Author(s): Di Benedetto M.G.; Deeherendra S.; Clark S.; Teli M.
Source: European Spine Journal; 2017; vol. 26 (no. 2)
Publication Date: 2017
Publication Type(s): Conference Abstract
Available at European Spine Journal – from SpringerLink – Medicine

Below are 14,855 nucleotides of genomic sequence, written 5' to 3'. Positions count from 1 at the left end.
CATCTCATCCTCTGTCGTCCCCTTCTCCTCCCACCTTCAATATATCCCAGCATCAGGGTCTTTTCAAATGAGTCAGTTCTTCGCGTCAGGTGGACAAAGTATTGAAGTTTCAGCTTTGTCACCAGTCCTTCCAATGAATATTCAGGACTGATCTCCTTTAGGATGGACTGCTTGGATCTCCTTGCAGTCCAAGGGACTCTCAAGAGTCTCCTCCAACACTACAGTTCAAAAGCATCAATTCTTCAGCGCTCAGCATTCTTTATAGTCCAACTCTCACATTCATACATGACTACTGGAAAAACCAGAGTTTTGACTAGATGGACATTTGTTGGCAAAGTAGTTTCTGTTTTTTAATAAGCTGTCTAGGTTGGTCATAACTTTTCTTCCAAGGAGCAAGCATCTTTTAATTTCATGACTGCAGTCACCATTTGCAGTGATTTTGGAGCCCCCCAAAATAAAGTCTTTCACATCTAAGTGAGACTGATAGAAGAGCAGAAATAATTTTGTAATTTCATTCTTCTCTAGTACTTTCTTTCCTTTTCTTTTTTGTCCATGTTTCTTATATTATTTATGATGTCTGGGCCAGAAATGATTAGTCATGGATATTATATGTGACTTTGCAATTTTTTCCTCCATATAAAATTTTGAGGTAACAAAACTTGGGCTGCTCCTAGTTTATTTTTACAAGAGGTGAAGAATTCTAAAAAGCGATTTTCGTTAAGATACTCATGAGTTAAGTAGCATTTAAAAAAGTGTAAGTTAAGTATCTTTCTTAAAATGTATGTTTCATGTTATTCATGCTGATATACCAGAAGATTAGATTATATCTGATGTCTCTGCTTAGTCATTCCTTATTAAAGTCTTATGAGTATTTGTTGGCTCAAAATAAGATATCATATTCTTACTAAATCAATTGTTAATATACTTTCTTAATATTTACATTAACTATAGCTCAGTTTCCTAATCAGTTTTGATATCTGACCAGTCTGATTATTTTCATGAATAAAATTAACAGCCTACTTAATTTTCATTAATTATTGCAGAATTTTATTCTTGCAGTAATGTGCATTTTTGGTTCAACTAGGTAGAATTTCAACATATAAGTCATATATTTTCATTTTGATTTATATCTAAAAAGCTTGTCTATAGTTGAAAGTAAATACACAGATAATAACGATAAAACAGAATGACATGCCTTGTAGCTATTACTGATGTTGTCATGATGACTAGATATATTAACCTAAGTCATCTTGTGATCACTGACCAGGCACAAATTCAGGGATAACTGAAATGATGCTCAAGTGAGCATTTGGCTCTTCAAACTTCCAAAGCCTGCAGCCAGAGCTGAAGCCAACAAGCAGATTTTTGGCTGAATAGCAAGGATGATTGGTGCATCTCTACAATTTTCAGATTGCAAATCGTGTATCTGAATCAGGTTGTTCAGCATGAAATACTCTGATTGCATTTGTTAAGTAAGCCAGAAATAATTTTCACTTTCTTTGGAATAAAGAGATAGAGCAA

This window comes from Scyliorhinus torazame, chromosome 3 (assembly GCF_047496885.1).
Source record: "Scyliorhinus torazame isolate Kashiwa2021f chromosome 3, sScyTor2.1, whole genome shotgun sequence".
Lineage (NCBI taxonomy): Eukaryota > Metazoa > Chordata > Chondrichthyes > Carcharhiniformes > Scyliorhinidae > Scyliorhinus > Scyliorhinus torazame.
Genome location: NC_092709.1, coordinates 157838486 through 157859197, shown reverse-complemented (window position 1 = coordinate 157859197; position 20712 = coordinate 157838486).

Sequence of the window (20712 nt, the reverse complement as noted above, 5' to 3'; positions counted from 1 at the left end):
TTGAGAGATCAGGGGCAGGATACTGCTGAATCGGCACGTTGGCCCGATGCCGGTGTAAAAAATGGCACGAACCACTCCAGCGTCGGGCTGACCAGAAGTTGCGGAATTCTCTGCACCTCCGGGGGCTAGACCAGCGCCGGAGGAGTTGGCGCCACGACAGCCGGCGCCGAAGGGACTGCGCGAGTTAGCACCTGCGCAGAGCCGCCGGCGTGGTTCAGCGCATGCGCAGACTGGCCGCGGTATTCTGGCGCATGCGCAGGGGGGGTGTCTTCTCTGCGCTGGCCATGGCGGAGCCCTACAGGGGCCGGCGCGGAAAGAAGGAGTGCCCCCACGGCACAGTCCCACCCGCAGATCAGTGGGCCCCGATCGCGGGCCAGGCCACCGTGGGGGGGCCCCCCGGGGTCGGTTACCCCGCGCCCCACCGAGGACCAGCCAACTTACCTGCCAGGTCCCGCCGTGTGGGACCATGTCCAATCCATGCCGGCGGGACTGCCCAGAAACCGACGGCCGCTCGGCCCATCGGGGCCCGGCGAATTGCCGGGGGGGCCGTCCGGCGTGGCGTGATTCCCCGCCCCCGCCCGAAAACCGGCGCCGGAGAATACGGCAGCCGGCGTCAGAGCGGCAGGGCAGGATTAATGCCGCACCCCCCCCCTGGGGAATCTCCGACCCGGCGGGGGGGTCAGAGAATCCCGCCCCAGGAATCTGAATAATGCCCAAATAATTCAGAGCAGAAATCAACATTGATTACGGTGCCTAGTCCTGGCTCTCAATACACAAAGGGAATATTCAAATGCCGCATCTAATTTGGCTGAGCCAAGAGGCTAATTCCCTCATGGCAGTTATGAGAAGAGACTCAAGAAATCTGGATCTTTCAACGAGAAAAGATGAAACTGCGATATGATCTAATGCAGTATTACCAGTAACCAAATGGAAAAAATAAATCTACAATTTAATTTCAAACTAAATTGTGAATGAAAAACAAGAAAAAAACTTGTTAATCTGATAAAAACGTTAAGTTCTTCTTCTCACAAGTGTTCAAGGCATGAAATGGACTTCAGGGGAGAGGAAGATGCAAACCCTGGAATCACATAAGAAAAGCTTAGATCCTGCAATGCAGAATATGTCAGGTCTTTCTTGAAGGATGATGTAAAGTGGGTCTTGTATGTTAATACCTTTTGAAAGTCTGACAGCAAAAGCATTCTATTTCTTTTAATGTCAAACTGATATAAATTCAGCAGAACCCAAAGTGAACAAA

Abstract:Background: Lumbar interbody fusion has been accepted as an effective procedure in the management of spinal conditions such as degenerative disease, spondylolisthesis, disc herniation and deformities. Over the past decade the trend in lumbar spinal fusion surgery has progressively evolved and recently minimally invasive lateral/ anterolateral retroperitoneal approach for anterior lumbar interbody fusion have gained popularity providing another corridor to access the lumbar spine with several advantages over conventional open anterior and posterior/transforaminal lumbar interbody fusion. Purpose: This study investigated advantages, pitfalls and complications of minimally invasive approach for anterior lumbar interbody fusion by using a lateral/anterolateral retroperitoneal approaches including OLIF and XILIF/DLIF Methods: A comprehensive review of available literature has been performed. The keywords “XLIF”, “extreme lateral approach lumbar spine”, “lateral approach lumbar interbody fusion”, “OLIF”, “oblique lumbar interbody fusion” were used to search for relevant articles. The literature were analyzed for radiographic and clinical outcomes (neurological outcomes, fusion rate, misalignment restoration and rate of adverse events). Results: OLIF and XILIF/DLIF are relatively new minimally invasive techniques that allow to access the intervertebral space from a unilateral approach anterior to or through the psoas muscle. These procedures minimize vascular and visceral injury related with anterior approach and completely preserve the posterior musculature. Successful fusion rate, significant pain scores improvement, good sagittal and coronal deformity correction have been reported. Operative time and blood loss are decreased with an early patient mobilization and reduced length of stay in hospital. XILIF/DLIF approach offer an easy access to lumbar multiple levels except for L5-S1 due to obstruction by the iliac crest at that level. The transpsoas retroperitoneal corridor is used to access the disc space with potential risks of lumbar plexus. The majority of the studies report a transient postoperative anterior thigh symptoms including pain, numbness and paresthesias as a result of lumbar plexus injury or indirect compessive neuropathy. The OLIF technique is suitable for levels L1-S1 and preserves psoas muscles as the approach is anterior to it. However, potential risks with OLIF surgery are vascular and indirect lumbar plexus injury. Conclusion: Based on the existing literature, lateral approaches to anterior lumbar spine including OLIF and XILIF/DLIF are promising and feasible minimally invasive surgical method for treatment of a range of spinal degenerative disorders requiring lumbar spine fusion. However, further clinical studies and long term outcomes are needed to assess the reliability of this technique, in addition further data and biomechanical studies are required to establish their effectiveness of restoring the sagittal misalignment. (Figure presented).